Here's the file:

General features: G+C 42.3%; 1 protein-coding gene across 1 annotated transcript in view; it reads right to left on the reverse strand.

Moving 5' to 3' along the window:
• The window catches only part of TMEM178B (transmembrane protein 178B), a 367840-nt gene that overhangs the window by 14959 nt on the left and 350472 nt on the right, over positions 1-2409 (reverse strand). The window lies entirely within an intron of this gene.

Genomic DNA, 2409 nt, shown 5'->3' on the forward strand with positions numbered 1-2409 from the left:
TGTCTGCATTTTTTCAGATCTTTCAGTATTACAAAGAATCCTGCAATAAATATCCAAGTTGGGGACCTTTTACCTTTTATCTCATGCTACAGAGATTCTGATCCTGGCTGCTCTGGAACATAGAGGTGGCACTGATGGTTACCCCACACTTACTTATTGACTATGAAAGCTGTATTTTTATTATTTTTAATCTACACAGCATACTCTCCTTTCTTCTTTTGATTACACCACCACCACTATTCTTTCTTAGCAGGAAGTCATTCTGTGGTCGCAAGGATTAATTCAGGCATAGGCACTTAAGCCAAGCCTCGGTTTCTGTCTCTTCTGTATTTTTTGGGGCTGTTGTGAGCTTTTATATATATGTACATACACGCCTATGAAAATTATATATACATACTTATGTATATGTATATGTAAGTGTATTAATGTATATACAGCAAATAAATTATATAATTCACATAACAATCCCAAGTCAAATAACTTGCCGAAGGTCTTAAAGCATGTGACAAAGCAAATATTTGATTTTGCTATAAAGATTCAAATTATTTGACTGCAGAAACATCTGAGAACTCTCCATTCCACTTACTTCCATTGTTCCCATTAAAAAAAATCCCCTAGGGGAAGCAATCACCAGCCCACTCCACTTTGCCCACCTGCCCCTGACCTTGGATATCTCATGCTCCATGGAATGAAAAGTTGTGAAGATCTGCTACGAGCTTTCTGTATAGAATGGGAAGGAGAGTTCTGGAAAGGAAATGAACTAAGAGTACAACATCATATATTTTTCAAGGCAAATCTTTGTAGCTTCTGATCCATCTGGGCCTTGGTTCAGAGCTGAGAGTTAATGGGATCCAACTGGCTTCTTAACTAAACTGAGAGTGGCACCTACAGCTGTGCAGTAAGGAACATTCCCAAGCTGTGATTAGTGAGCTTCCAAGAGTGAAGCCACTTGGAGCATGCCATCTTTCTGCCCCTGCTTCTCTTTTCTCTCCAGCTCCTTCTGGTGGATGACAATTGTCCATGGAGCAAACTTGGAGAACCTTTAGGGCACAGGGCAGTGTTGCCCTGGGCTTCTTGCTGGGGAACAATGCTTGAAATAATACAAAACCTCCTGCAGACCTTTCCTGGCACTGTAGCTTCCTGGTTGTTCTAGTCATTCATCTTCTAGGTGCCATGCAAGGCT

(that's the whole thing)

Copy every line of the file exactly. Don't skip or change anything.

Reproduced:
General features: G+C 42.3%; 1 protein-coding gene across 1 annotated transcript in view; it reads right to left on the reverse strand.

Moving 5' to 3' along the window:
• The window catches only part of TMEM178B (transmembrane protein 178B), a 367840-nt gene that overhangs the window by 14959 nt on the left and 350472 nt on the right, over positions 1-2409 (reverse strand). The window lies entirely within an intron of this gene.

Genomic DNA, 2409 nt, shown 5'->3' on the forward strand with positions numbered 1-2409 from the left:
TGTCTGCATTTTTTCAGATCTTTCAGTATTACAAAGAATCCTGCAATAAATATCCAAGTTGGGGACCTTTTACCTTTTATCTCATGCTACAGAGATTCTGATCCTGGCTGCTCTGGAACATAGAGGTGGCACTGATGGTTACCCCACACTTACTTATTGACTATGAAAGCTGTATTTTTATTATTTTTAATCTACACAGCATACTCTCCTTTCTTCTTTTGATTACACCACCACCACTATTCTTTCTTAGCAGGAAGTCATTCTGTGGTCGCAAGGATTAATTCAGGCATAGGCACTTAAGCCAAGCCTCGGTTTCTGTCTCTTCTGTATTTTTTGGGGCTGTTGTGAGCTTTTATATATATGTACATACACGCCTATGAAAATTATATATACATACTTATGTATATGTATATGTAAGTGTATTAATGTATATACAGCAAATAAATTATATAATTCACATAACAATCCCAAGTCAAATAACTTGCCGAAGGTCTTAAAGCATGTGACAAAGCAAATATTTGATTTTGCTATAAAGATTCAAATTATTTGACTGCAGAAACATCTGAGAACTCTCCATTCCACTTACTTCCATTGTTCCCATTAAAAAAAATCCCCTAGGGGAAGCAATCACCAGCCCACTCCACTTTGCCCACCTGCCCCTGACCTTGGATATCTCATGCTCCATGGAATGAAAAGTTGTGAAGATCTGCTACGAGCTTTCTGTATAGAATGGGAAGGAGAGTTCTGGAAAGGAAATGAACTAAGAGTACAACATCATATATTTTTCAAGGCAAATCTTTGTAGCTTCTGATCCATCTGGGCCTTGGTTCAGAGCTGAGAGTTAATGGGATCCAACTGGCTTCTTAACTAAACTGAGAGTGGCACCTACAGCTGTGCAGTAAGGAACATTCCCAAGCTGTGATTAGTGAGCTTCCAAGAGTGAAGCCACTTGGAGCATGCCATCTTTCTGCCCCTGCTTCTCTTTTCTCTCCAGCTCCTTCTGGTGGATGACAATTGTCCATGGAGCAAACTTGGAGAACCTTTAGGGCACAGGGCAGTGTTGCCCTGGGCTTCTTGCTGGGGAACAATGCTTGAAATAATACAAAACCTCCTGCAGACCTTTCCTGGCACTGTAGCTTCCTGGTTGTTCTAGTCATTCATCTTCTAGGTGCCATGCAAGGCT